In early 1990, an unprecedented concentration of Colonial features and artifacts associated with the Colonial forts in Pensacola were uncovered as the pavement was being removed from streets in the Historic District of Pensacola for an urban renewal project. Among these Colonial features were a British field cannon, the architectural remnants near the main gate of the British fort (1763-1781), stockade lines and wall trenches of the later Spanish fort (1781-1821) and the first complete architectural foundation of an early Spanish period (1752-1763) building. National media coverage of the discovery and the public's intense interest in their cultural heritage was encouraging to archaeologists. People got excited as they realized that the gate through which Andrew Jackson walked (on his way to meet with the Spanish Governor Callava for the transfer of the territory from Spain to the United States) on July 17, 1821 was now below their feet. Hundreds of volunteers helped Dr. Bense, John Phillips, and archaeology students from UWF in the excavations. After minimal damage to the archaeological remains, the site was reburied for protection.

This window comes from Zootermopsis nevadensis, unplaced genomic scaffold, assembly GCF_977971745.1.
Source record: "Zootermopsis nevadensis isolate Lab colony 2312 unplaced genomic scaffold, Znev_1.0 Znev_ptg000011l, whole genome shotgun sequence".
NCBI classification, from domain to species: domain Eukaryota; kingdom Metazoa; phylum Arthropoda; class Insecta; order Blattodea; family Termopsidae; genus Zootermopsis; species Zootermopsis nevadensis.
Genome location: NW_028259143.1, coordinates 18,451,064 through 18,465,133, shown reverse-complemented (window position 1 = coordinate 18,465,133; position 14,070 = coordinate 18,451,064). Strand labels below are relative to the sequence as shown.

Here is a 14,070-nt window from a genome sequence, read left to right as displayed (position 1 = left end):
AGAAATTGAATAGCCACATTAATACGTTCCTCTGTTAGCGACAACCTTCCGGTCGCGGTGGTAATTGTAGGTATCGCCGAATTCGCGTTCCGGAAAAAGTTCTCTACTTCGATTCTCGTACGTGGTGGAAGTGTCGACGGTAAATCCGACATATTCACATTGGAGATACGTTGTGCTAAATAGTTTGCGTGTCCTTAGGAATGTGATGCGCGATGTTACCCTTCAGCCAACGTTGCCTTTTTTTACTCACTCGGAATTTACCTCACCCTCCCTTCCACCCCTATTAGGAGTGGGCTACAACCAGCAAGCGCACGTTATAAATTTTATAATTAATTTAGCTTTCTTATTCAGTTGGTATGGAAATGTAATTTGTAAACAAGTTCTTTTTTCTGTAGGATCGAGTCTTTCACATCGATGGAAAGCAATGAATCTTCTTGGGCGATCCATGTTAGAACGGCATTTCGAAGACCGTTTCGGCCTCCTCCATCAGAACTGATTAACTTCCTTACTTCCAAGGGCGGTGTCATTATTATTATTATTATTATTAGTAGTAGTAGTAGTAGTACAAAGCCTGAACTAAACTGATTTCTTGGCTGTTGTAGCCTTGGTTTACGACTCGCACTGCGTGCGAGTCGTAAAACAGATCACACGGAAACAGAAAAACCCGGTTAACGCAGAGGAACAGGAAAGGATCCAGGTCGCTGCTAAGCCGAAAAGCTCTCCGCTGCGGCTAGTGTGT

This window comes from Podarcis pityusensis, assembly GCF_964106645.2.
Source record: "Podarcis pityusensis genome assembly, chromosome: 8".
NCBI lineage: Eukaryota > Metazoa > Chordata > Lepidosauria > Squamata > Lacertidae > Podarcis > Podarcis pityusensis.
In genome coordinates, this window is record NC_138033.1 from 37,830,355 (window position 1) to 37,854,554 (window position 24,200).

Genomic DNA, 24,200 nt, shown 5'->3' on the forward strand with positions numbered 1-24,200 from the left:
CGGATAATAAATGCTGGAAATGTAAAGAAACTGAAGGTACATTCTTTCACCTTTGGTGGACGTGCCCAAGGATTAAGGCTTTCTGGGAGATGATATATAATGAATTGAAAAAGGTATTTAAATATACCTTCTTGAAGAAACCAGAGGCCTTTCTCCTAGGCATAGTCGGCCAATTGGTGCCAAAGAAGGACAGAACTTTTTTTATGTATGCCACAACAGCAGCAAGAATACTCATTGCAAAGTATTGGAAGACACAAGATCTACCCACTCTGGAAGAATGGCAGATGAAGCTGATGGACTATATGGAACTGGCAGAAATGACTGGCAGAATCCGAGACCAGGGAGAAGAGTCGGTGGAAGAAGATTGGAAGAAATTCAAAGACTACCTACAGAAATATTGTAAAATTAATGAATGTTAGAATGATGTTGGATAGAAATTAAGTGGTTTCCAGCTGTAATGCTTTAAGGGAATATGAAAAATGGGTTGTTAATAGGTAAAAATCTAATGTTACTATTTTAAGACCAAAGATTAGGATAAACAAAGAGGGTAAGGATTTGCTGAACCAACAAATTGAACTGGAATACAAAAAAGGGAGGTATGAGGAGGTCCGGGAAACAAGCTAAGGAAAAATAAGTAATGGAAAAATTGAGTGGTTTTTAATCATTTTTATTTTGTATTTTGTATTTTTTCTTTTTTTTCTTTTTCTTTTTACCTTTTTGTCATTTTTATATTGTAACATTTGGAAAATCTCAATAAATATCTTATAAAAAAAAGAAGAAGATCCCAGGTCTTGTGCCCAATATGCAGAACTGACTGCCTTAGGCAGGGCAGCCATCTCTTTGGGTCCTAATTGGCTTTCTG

In 1993, excavations resumed around Ferdinand Plaza and the T.T. Wentworth Museum in downtown Pensacola as Phase II of the Pensacola Archaeological Trail began. This is the area of the far western side of the British Fort of Pensacola. When the British took West Florida from Spain in 1763, they began to build their own fort around the run down Spanish Presidio in the Plaza Ferdinand. Present day Seville Square was a cleared area just to the east of the British fort and Ferdinand Plaza of today was the open area to the west of the British fort. The evolution of the British Fort of Pensacola may be seen through maps ranging from 1763, just after occupation by the British, until 1778, only three years before the Spanish recaptured Pensacola.
To view these maps, click on the following links: